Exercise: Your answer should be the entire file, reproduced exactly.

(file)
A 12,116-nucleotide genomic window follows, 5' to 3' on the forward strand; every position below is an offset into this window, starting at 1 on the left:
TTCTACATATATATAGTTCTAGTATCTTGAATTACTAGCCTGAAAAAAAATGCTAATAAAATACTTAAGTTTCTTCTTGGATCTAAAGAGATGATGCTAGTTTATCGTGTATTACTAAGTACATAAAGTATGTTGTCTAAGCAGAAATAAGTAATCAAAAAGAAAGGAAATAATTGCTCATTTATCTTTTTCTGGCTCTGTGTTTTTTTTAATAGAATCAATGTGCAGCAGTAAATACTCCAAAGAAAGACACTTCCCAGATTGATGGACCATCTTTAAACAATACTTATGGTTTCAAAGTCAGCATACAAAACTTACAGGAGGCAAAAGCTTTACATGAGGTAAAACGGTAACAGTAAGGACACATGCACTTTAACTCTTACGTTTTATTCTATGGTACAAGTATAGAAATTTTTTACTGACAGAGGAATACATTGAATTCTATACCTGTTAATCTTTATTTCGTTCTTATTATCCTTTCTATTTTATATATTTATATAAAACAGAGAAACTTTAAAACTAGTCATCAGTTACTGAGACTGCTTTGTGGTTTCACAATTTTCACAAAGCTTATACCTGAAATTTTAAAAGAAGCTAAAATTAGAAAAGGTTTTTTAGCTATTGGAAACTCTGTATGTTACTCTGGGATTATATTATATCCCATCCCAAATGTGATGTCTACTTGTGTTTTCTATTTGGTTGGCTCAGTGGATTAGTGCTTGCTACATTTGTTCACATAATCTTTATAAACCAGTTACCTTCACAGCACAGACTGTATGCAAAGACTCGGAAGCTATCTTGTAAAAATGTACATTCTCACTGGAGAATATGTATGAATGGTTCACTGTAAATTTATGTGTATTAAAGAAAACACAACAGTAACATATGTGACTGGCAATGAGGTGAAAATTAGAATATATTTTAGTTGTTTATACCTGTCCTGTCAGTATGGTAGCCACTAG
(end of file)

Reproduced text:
A 12,116-nucleotide genomic window follows, 5' to 3' on the forward strand; every position below is an offset into this window, starting at 1 on the left:
TTCTACATATATATAGTTCTAGTATCTTGAATTACTAGCCTGAAAAAAAATGCTAATAAAATACTTAAGTTTCTTCTTGGATCTAAAGAGATGATGCTAGTTTATCGTGTATTACTAAGTACATAAAGTATGTTGTCTAAGCAGAAATAAGTAATCAAAAAGAAAGGAAATAATTGCTCATTTATCTTTTTCTGGCTCTGTGTTTTTTTTAATAGAATCAATGTGCAGCAGTAAATACTCCAAAGAAAGACACTTCCCAGATTGATGGACCATCTTTAAACAATACTTATGGTTTCAAAGTCAGCATACAAAACTTACAGGAGGCAAAAGCTTTACATGAGGTAAAACGGTAACAGTAAGGACACATGCACTTTAACTCTTACGTTTTATTCTATGGTACAAGTATAGAAATTTTTTACTGACAGAGGAATACATTGAATTCTATACCTGTTAATCTTTATTTCGTTCTTATTATCCTTTCTATTTTATATATTTATATAAAACAGAGAAACTTTAAAACTAGTCATCAGTTACTGAGACTGCTTTGTGGTTTCACAATTTTCACAAAGCTTATACCTGAAATTTTAAAAGAAGCTAAAATTAGAAAAGGTTTTTTAGCTATTGGAAACTCTGTATGTTACTCTGGGATTATATTATATCCCATCCCAAATGTGATGTCTACTTGTGTTTTCTATTTGGTTGGCTCAGTGGATTAGTGCTTGCTACATTTGTTCACATAATCTTTATAAACCAGTTACCTTCACAGCACAGACTGTATGCAAAGACTCGGAAGCTATCTTGTAAAAATGTACATTCTCACTGGAGAATATGTATGAATGGTTCACTGTAAATTTATGTGTATTAAAGAAAACACAACAGTAACATATGTGACTGGCAATGAGGTGAAAATTAGAATATATTTTAGTTGTTTATACCTGTCCTGTCAGTATGGTAGCCACTAG